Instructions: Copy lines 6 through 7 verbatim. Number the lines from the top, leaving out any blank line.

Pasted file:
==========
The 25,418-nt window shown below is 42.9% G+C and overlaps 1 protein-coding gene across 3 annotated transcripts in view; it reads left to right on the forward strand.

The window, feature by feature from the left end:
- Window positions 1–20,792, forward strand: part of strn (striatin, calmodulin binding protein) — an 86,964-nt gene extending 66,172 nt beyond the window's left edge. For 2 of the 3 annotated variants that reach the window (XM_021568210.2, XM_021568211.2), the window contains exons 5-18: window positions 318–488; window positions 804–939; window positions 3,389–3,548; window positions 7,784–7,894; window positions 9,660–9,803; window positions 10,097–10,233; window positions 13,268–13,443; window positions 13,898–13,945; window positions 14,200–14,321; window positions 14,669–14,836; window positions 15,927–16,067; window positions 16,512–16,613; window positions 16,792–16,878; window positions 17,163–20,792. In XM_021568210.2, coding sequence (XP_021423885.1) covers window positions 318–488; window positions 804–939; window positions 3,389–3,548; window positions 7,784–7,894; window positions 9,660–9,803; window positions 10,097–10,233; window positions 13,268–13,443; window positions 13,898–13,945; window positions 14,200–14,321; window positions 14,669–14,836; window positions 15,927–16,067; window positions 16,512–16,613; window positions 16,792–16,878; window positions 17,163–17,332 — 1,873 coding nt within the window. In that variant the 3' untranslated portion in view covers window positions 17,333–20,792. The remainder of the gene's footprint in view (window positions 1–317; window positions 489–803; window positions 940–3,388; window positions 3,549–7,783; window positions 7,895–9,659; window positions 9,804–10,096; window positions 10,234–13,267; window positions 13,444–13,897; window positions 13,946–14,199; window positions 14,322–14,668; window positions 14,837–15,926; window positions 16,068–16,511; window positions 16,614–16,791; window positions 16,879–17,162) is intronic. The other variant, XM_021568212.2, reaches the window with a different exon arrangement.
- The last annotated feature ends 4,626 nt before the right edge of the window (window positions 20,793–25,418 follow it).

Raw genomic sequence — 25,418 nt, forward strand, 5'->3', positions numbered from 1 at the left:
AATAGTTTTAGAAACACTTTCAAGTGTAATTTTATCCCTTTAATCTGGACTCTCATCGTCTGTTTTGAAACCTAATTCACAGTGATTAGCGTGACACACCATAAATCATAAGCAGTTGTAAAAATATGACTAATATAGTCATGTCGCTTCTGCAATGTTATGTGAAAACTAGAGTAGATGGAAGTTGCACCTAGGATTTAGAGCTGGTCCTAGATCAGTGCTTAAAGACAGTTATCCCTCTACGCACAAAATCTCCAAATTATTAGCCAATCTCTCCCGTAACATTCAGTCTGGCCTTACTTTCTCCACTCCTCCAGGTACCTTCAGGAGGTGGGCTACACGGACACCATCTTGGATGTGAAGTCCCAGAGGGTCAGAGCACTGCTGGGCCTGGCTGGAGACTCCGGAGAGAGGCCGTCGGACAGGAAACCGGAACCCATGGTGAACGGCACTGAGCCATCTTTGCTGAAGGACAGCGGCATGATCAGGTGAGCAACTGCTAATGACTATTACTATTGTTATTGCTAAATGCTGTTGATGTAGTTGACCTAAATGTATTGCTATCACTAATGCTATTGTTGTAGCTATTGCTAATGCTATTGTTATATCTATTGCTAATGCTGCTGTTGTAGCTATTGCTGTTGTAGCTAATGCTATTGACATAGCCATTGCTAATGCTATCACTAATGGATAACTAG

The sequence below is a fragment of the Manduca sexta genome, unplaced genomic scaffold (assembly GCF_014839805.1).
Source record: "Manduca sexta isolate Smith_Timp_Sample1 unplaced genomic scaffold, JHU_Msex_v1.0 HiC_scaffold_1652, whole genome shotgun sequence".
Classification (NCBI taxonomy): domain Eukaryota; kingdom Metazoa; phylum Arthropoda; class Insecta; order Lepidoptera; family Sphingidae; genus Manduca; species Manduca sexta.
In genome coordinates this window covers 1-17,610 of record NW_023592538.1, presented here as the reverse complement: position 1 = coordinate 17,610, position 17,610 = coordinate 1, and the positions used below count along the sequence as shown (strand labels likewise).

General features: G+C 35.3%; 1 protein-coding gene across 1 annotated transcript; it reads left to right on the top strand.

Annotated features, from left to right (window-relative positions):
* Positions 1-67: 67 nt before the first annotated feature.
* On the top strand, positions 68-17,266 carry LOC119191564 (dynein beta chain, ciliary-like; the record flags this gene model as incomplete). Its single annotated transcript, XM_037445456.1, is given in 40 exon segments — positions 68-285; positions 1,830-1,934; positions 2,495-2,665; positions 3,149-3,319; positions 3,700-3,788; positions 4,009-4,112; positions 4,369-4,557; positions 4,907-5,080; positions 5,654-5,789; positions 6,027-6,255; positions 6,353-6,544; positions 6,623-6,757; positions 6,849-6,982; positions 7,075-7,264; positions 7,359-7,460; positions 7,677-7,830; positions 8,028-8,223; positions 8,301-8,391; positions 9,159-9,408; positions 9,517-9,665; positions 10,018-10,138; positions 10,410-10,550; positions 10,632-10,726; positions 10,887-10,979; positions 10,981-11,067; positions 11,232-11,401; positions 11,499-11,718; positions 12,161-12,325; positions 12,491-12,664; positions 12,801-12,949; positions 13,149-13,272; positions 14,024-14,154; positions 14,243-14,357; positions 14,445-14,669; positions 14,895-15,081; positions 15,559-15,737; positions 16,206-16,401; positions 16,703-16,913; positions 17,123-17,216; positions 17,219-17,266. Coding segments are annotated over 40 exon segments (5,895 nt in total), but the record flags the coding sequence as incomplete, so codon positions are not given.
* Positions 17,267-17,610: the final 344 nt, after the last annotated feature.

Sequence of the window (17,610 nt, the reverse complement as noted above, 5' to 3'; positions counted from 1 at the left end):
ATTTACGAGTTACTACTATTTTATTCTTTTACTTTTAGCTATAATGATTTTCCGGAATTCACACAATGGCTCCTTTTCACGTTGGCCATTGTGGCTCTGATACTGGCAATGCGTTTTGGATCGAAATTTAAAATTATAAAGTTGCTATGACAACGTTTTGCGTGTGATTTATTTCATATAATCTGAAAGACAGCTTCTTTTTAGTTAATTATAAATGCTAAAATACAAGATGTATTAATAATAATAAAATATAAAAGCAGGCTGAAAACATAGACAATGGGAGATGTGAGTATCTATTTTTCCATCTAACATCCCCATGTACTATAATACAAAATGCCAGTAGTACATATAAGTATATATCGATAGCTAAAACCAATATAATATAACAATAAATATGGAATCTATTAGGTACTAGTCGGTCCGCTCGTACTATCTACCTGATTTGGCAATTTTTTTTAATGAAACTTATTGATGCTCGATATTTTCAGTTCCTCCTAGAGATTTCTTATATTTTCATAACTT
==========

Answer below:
AATAGTTTTAGAAACACTTTCAAGTGTAATTTTATCCCTTTAATCTGGACTCTCATCGTCTGTTTTGAAACCTAATTCACAGTGATTAGCGTGACACACCATAAATCATAAGCAGTTGTAAAAATATGACTAATATAGTCATGTCGCTTCTGCAATGTTATGTGAAAACTAGAGTAGATGGAAGTTGCACCTAGGATTTAGAGCTGGTCCTAGATCAGTGCTTAAAGACAGTTATCCCTCTACGCACAAAATCTCCAAATTATTAGCCAATCTCTCCCGTAACATTCAGTCTGGCCTTACTTTCTCCACTCCTCCAGGTACCTTCAGGAGGTGGGCTACACGGACACCATCTTGGATGTGAAGTCCCAGAGGGTCAGAGCACTGCTGGGCCTGGCTGGAGACTCCGGAGAGAGGCCGTCGGACAGGAAACCGGAACCCATGGTGAACGGCACTGAGCCATCTTTGCTGAAGGACAGCGGCATGATCAGGTGAGCAACTGCTAATGACTATTACTATTGTTATTGCTAAATGCTGTTGATGTAGTTGACCTAAATGTATTGCTATCACTAATGCTATTGTTGTAGCTATTGCTAATGCTATTGTTATATCTATTGCTAATGCTGCTGTTGTAGCTATTGCTGTTGTAGCTAATGCTATTGACATAGCCATTGCTAATGCTATCACTAATGGATAACTAG

The sequence below is a fragment of the Manduca sexta genome, unplaced genomic scaffold (assembly GCF_014839805.1).